New Year’s Sankalpa: the What, the How and the Why

Susan Fauman art

There’s a natural wisdom in moving inward during the early days of winter and reflecting back upon your growth and journey in the previous year. As the light returns, you can expand back outwards, carrying the insights gained into your life and relationships (to others and to yourself).

Whether you’re a fan of New Year’s Resolutions or not, they reflect this natural cycle of contraction and expansion and the energy of this time of year supports their success.

But if that’s true, why can it be so hard to keep our promises to ourselves?

Maybe it’s not something you can just “set your mind to.” For most of us, change has to come from a deeper place than just deciding to do something differently. As powerful as our minds might be, habits usually go even deeper than our thoughts. Habits have an established rhythm—a momentum—and they may drive us to behave in ways we wouldn’t choose if we could stop ourselves.

So resolutions have to meet us in that deeper place in order to help us feel more free, rather than disappointed in ourselves.

The yoga tradition has a practice for doing just that, called Sankalpa.

 

What is Sankalpa?

Sankalpa means conception, idea or notion formed in the heart or mind. In practice, I like to think of it as a sort of habit or awareness experiment. It starts with asking yourself: “What area of my life would I like to bring more awareness to?”

The most effective Sankalpas are discovered. They come from your whole being, not just your mind, and they sort of bubble up from somewhere deep.

And you might be surprised what arises. For example, maybe you think that you need to get more things done, but perhaps what arises is that you actually need more rest to be more aligned with nature. And an important part is that Sankalpa results from something you discover for yourself, it has nothing to do with what anyone else thinks is important for you.

The statement of intent itself is best stated as an “I will” or “I am” statement. Instead of saying to yourself “I want to rest for 20 minutes each evening before dinner,” you Could say “I will rest for 20 minutes each evening.” You can even try “I am relaxed.”

One of my favorites is to set the intention to do one thing at the same time every day. For example, “I will sit for 5 minutes of meditation every morning at 7 am.”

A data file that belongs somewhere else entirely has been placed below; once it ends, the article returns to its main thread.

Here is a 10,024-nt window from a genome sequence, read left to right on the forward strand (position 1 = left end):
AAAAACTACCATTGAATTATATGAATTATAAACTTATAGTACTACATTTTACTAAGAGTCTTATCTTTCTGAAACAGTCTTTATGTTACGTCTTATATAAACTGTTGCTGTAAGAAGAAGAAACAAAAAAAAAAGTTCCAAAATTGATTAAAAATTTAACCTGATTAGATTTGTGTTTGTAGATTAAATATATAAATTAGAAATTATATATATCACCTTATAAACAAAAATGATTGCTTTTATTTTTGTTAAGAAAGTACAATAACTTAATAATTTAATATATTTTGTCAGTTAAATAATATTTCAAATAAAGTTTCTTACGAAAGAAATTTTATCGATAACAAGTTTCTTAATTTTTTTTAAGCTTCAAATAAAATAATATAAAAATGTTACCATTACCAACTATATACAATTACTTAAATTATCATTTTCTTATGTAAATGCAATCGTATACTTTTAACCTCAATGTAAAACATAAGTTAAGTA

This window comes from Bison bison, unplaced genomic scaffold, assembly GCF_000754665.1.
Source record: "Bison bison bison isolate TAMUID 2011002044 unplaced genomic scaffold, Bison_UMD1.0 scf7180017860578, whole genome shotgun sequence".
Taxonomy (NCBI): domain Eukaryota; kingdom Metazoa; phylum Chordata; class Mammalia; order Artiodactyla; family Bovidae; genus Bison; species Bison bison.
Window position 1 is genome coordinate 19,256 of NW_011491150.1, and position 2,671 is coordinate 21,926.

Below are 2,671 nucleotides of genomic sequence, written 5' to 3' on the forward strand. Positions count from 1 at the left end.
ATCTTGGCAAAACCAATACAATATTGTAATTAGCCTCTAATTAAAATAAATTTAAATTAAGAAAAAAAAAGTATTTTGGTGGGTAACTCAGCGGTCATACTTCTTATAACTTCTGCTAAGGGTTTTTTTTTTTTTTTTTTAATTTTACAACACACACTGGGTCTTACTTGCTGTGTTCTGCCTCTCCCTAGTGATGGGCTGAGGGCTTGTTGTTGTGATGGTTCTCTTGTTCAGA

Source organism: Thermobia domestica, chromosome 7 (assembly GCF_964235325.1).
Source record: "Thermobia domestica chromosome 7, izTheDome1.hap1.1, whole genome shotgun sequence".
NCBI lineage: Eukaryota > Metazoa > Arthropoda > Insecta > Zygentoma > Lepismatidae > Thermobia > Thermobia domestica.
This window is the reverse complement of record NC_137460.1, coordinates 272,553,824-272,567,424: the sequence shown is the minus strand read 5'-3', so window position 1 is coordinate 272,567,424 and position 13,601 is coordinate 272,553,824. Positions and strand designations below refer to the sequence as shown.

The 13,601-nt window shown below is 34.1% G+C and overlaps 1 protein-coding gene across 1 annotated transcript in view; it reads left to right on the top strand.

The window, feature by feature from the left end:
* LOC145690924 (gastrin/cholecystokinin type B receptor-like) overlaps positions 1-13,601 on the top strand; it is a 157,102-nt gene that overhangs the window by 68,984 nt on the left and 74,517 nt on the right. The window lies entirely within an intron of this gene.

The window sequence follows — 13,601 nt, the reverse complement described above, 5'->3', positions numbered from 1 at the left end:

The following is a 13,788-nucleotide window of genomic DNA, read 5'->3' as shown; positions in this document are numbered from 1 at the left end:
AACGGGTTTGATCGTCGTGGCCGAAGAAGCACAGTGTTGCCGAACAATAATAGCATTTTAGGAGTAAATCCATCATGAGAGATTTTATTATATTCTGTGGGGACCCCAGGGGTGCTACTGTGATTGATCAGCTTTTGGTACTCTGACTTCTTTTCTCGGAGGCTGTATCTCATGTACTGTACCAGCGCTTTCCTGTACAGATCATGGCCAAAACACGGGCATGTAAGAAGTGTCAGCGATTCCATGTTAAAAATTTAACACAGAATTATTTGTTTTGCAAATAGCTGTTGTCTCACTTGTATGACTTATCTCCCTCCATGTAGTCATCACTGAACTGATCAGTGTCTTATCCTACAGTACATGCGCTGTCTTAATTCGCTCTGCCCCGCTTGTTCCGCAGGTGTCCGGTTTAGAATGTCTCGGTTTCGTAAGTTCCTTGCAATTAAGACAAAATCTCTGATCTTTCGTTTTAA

How do I practice Sankalpa?

One very nice way to work with Sankalpa is to spend a few days before a seasonal transition or the new moon occasionally asking yourself “what area of my life needs more attention applied to it?” A Sankalpa such as this can be seen as an experiment. You might be asking “what would my life be like if I behaved differently in this way?”

On the day or evening of the new moon you can do something to mark your commitment, such as burning a candle and sitting for a few minutes in meditation and then writing your intention in a journal or tying a thin cotton string around your wrist.

As the moon becomes more full, the power of your commitment grows along with it. One moon cycle (28 days) is a good amount of time to establish a new habit.

If you already have a practice of meditation or yoga, this is a great time to work with Sankalpa. At the beginning of your practice, after you have sat for a few moments and connected with your breath and sensation, repeat your intention 3 times, each time in the same words. At the end of your practice, once again repeat it 3 times before finishing.

If you don’t practice yoga or meditation, another way to incorporate Sankalpa is to repeat it to yourself in the morning in bed before getting out of bed—this is especially nice to do if you can catch the moment when you wake before you open your eyes—and then again before going to sleep.

Start small and trust yourself to guide you in the right direction.


 

Susan Fauman

Susan knows some great tricks for helping women rediscover a clear mind, an open heart and a fire in their belly. She lived and studied for almost 3 years in India and has also studied the secrets of a satisfying life in Thailand, Peru, France and all over the US. She now practices and teaches Ayurveda and Yoga in the New York Hudson Valley and travels to Marseille, France, to teach in the summer. She is a certified Experienced Registered Yoga Teacher (Yoga Alliance) and Ayurvedic Health Counselor (NAMA). Discover the power of Ayurveda on her site: http://www.susanfauman.com/

Featured image original art by the author.


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